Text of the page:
Dutch Institute for Human Rights: Use of anti-cheating software can be algorithmic discrimination (i.e. racist)

Dutch student Robin Pocornie filed a complaint with Dutch Institute for Human Rights. The surveillance software that her university used, had trouble recognising her as human being because of her skin colour. After a hearing, the Institute has now ruled that Robin has presented enough evidence to assume that she was indeed discriminated against. The ball is now in the court of the VU (her university) to prove that the software treated everybody the same.

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Racist Technology in Action: AI-generated image tools amplify harmful stereotypes

Deep learning models that allow you to make images from simple textual ‘prompts’ have recently become available for the general public. Having been trained on a world full of visual representations of social stereotypes, it comes as no surprise that these tools perpetuate a lot of biased and harmful imagery.

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The devastating consequences of risk based profiling by the Dutch police

Diana Sardjoe writes for Fair Trials about how her sons were profiled by the Amsterdam police on the basis of risk models (a form of predictive policing) called ‘Top600’ (for adults) and ‘Top400’ for people aged 12 to 23). Because of this profiling her sons were “continually monitored and harassed by police.”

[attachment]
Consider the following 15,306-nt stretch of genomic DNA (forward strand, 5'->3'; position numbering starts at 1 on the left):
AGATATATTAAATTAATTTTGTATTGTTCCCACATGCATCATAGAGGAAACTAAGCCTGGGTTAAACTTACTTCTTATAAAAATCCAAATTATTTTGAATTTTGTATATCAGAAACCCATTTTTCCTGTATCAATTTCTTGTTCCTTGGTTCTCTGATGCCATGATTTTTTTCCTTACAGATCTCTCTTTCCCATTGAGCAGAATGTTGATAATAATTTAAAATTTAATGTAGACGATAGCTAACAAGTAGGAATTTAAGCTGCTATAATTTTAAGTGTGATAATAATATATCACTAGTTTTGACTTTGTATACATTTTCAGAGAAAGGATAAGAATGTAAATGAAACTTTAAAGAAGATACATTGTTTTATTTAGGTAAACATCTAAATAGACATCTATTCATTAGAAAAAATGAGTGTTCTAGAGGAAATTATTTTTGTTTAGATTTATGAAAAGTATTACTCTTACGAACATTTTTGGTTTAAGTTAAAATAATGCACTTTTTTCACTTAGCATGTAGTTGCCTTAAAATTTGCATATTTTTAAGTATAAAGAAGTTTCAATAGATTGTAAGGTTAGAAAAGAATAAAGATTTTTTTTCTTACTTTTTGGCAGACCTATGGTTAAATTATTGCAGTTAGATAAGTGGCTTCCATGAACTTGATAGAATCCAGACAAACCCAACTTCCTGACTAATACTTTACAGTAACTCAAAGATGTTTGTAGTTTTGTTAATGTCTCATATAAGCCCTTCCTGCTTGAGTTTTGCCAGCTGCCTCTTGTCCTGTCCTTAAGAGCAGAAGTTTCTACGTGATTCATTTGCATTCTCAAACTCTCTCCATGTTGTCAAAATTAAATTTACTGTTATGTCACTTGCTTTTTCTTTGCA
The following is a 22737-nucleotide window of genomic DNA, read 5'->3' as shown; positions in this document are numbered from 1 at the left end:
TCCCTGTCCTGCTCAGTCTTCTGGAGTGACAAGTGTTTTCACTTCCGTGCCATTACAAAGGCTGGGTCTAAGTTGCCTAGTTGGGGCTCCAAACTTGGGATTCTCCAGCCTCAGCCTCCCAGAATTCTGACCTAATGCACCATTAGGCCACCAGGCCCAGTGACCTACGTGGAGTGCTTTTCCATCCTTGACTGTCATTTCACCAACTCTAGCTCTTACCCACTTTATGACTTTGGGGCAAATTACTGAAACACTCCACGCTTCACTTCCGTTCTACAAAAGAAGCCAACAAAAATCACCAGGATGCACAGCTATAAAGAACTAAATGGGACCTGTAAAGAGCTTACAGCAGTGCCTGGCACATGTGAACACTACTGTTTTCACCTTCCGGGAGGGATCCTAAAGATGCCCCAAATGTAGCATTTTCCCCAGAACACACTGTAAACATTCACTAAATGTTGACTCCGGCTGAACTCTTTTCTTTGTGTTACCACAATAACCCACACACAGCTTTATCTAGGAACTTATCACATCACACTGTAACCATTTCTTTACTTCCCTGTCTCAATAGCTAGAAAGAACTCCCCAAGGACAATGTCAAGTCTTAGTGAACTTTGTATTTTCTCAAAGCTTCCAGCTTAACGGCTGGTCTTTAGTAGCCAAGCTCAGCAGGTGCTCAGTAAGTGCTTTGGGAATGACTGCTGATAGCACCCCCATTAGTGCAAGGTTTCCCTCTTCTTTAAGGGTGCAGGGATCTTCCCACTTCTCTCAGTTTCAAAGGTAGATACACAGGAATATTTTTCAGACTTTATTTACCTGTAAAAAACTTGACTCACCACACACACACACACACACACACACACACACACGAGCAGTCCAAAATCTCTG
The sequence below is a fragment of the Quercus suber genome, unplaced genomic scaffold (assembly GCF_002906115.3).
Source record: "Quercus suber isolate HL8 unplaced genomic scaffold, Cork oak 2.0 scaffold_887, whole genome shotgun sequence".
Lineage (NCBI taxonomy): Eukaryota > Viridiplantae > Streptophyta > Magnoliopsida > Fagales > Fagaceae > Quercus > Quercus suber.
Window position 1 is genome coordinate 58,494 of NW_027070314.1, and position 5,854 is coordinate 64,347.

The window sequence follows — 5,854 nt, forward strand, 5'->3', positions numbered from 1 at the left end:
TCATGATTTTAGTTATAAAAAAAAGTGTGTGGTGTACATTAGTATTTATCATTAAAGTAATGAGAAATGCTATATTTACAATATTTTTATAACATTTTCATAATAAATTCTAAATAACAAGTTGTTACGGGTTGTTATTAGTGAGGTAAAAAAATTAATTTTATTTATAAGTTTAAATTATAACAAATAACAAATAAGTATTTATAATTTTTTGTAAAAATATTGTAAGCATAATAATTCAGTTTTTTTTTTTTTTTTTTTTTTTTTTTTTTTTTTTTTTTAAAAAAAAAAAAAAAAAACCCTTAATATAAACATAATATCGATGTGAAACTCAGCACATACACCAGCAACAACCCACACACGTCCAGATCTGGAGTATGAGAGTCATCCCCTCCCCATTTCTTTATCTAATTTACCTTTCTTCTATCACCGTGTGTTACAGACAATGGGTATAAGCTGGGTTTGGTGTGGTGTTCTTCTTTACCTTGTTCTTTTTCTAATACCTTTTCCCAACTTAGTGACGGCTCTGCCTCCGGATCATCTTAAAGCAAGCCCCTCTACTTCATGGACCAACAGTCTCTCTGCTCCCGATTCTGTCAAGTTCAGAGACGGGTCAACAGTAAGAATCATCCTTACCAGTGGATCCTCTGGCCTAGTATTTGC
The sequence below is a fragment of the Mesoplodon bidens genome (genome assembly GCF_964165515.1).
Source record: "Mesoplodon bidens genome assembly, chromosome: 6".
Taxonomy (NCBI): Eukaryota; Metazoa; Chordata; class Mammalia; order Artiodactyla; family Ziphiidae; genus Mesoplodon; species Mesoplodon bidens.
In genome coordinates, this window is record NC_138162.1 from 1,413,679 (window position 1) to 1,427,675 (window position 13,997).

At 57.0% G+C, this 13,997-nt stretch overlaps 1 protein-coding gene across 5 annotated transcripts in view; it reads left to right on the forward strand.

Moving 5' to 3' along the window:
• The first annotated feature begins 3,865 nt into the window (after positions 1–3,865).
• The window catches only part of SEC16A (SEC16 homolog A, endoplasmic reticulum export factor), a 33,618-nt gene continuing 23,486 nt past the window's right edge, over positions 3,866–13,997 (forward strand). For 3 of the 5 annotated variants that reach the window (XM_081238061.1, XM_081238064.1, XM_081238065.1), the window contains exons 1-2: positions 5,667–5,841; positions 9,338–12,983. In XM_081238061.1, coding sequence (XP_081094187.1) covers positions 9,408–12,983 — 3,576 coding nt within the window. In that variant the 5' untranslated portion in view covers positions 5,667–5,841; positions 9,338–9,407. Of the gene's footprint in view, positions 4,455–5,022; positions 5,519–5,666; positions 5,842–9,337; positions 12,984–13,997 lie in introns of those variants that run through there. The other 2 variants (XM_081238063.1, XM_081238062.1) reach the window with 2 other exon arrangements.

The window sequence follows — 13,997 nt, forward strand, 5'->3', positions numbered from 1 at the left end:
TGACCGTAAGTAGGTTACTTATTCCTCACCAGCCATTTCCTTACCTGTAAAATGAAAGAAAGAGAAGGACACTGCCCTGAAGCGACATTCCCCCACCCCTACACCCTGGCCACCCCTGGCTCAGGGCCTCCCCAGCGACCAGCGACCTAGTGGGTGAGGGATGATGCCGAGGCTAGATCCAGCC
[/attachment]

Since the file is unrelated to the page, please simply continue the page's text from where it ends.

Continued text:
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Dutch student files complaint with the Netherlands Institute for Human Rights about the use of racist software by her university

During the pandemic, Dutch student Robin Pocornie had to do her exams with a light pointing straight at her face. Her fellow students who were White didn’t have to do that. Her university’s surveillance software discriminated her, and that is why she has filed a complaint (read the full complaint in Dutch) with the Netherlands Institute for Human Rights.

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Don’t miss this 4-part journalism series on ‘AI Colonialism’

The MIT Technology Review has written a four-part series on how the impact of AI is “repeating the patterns of colonial history.” The Review is careful not to directly compare the current situation with the colonialist capturing of land, extraction of resources, and exploitation of people. Yet, they clearly show that AI does further enrich the wealthy at the tremendous expense of the poor.